Sex, Lies, and Videotape  

From The Art and Popular Culture Encyclopedia

(Redirected from Sex, lies, and videotape)
Jump to: navigation, search

Related e

Google
Wikipedia
Wiktionary
Wiki Commons
Wikisource
YouTube
Shop


Featured:
Train wreck at Montparnasse (October 22, 1895) by Studio Lévy and Sons.
Enlarge
Train wreck at Montparnasse (October 22, 1895) by Studio Lévy and Sons.

sex, lies, and videotape (the title is always given in lower case letters) is a 1989 United States independent film that brought director Steven Soderbergh to prominence. It tells the story of an impotent "voyeur" (James Spader) who films women discussing their sexuality, and his impact on the relationship of a troubled married couple.

In 2006, sex, lies, and videotape was added to the United States National Film Registry as being deemed "culturally, historically, or aesthetically significant."

Significance

sex, lies, and videotape is important in United States film history; in his book Down and Dirty Pictures, Peter Biskind explains that the unprecedented international success of this low-budget film was instrumental in the beginning of the 1990s independent film boom. The film is also important for launching the career of Steven Soderbergh, who became an important director of both mainstream and arthouse film, and for launching or boosting the careers of its principal actors. Prior to this picture leading lady Andie MacDowell was principally known as a fashion model whose entire performance in Greystoke: The Legend of Tarzan, Lord of the Apes had been dubbed over by Glenn Close. The film was also significant in that it featured James Spader playing the protagnist as in many of his past films he was best known for playing the role of the villain (in particular Endless Love, Pretty in Pink, and Less Than Zero).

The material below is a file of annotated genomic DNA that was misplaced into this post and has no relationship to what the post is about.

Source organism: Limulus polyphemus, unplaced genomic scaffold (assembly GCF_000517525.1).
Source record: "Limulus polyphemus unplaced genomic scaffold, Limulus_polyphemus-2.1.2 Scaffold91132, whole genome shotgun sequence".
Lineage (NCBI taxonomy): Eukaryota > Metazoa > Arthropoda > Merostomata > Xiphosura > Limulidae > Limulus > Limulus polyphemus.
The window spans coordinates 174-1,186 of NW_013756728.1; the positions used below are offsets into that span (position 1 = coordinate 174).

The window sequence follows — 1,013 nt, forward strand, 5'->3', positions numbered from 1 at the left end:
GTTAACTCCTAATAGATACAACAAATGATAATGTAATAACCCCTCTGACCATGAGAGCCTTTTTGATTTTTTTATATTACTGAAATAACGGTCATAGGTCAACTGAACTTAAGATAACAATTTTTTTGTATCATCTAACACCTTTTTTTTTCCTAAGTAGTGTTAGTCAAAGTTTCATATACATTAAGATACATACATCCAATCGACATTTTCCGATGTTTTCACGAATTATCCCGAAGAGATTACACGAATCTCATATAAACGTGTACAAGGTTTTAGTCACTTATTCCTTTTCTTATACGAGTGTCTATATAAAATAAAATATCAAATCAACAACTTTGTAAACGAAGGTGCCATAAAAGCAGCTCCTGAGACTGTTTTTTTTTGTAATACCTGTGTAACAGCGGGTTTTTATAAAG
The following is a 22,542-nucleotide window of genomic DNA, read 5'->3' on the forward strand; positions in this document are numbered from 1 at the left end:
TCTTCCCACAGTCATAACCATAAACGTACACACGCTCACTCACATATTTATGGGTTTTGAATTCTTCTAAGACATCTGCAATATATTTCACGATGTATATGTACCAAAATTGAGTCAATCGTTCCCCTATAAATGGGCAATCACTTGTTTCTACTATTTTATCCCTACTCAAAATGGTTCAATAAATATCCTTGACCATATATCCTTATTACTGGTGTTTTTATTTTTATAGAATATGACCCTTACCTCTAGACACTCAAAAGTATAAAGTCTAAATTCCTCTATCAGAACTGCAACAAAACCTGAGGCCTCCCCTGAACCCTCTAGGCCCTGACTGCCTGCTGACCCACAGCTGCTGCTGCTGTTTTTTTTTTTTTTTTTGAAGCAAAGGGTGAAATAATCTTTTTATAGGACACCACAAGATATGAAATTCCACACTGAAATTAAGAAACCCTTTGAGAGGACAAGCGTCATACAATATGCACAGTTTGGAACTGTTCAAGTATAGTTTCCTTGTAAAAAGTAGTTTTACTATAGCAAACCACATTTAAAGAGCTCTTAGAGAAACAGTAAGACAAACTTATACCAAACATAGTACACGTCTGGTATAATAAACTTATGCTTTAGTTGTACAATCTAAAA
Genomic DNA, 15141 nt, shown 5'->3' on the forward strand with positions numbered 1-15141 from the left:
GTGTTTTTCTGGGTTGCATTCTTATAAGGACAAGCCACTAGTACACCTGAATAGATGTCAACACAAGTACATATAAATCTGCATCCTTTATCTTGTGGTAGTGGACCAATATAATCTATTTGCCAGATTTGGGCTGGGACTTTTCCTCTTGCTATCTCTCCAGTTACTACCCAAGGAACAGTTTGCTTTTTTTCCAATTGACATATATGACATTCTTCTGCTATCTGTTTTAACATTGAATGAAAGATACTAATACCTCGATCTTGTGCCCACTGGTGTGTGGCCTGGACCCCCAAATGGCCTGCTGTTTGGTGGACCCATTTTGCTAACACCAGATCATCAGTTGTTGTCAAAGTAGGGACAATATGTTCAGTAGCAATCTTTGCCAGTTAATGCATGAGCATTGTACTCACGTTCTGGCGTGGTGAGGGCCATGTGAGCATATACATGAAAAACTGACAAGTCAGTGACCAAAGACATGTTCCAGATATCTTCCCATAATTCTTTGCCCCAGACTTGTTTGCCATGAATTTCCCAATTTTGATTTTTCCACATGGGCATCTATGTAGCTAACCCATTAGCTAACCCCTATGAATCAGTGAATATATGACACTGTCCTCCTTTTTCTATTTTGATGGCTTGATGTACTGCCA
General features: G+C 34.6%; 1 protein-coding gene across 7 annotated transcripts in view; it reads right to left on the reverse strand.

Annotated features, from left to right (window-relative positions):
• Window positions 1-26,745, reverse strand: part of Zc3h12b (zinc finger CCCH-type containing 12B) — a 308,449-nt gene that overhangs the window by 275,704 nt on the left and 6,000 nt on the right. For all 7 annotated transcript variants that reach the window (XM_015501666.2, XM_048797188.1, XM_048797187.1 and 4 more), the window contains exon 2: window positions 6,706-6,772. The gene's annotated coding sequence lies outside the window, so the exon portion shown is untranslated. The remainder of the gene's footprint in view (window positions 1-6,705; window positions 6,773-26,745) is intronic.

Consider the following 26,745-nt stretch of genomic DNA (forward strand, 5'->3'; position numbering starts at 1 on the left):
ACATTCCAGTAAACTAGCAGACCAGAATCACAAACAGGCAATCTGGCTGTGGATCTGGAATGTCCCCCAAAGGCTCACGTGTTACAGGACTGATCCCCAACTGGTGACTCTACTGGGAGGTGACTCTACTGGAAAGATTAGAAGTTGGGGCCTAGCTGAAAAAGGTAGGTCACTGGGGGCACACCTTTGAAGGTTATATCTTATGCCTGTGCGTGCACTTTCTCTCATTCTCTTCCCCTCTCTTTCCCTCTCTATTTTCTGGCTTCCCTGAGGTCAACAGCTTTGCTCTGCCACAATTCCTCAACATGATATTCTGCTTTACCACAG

Unless indicated otherwise, the text in this article is either based on Wikipedia article "Sex, Lies, and Videotape" or another language Wikipedia page thereof used under the terms of the GNU Free Documentation License; or on original research by Jahsonic and friends. See Art and Popular Culture's copyright notice.

Personal tools